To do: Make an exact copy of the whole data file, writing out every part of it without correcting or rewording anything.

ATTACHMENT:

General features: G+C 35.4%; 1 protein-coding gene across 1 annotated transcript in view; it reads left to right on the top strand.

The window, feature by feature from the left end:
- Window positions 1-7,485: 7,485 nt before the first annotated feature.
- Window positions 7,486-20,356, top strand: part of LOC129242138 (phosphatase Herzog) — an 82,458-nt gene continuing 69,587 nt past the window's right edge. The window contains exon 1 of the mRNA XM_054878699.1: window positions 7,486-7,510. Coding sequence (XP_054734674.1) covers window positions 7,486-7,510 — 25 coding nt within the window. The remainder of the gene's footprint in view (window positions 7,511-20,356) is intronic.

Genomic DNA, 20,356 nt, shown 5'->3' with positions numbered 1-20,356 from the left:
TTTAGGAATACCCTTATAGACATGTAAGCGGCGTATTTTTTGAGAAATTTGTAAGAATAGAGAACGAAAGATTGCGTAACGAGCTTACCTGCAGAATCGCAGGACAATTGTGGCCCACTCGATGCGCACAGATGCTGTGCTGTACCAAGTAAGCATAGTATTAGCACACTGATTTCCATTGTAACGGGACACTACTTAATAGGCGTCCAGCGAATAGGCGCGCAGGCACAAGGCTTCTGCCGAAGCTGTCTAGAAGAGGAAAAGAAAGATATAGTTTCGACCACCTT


General features: G+C 35.4%; 1 protein-coding gene across 1 annotated transcript in view; it reads left to right on the top strand.

The window, feature by feature from the left end:
- Window positions 1-7,485: 7,485 nt before the first annotated feature.
- Window positions 7,486-20,356, top strand: part of LOC129242138 (phosphatase Herzog) — an 82,458-nt gene continuing 69,587 nt past the window's right edge. The window contains exon 1 of the mRNA XM_054878699.1: window positions 7,486-7,510. Coding sequence (XP_054734674.1) covers window positions 7,486-7,510 — 25 coding nt within the window. The remainder of the gene's footprint in view (window positions 7,511-20,356) is intronic.

Genomic DNA, 20,356 nt, shown 5'->3' with positions numbered 1-20,356 from the left:
TTTAGGAATACCCTTATAGACATGTAAGCGGCGTATTTTTTGAGAAATTTGTAAGAATAGAGAACGAAAGATTGCGTAACGAGCTTACCTGCAGAATCGCAGGACAATTGTGGCCCACTCGATGCGCACAGATGCTGTGCTGTACCAAGTAAGCATAGTATTAGCACACTGATTTCCATTGTAACGGGACACTACTTAATAGGCGTCCAGCGAATAGGCGCGCAGGCACAAGGCTTCTGCCGAAGCTGTCTAGAAGAGGAAAAGAAAGATATAGTTTCGACCACCTT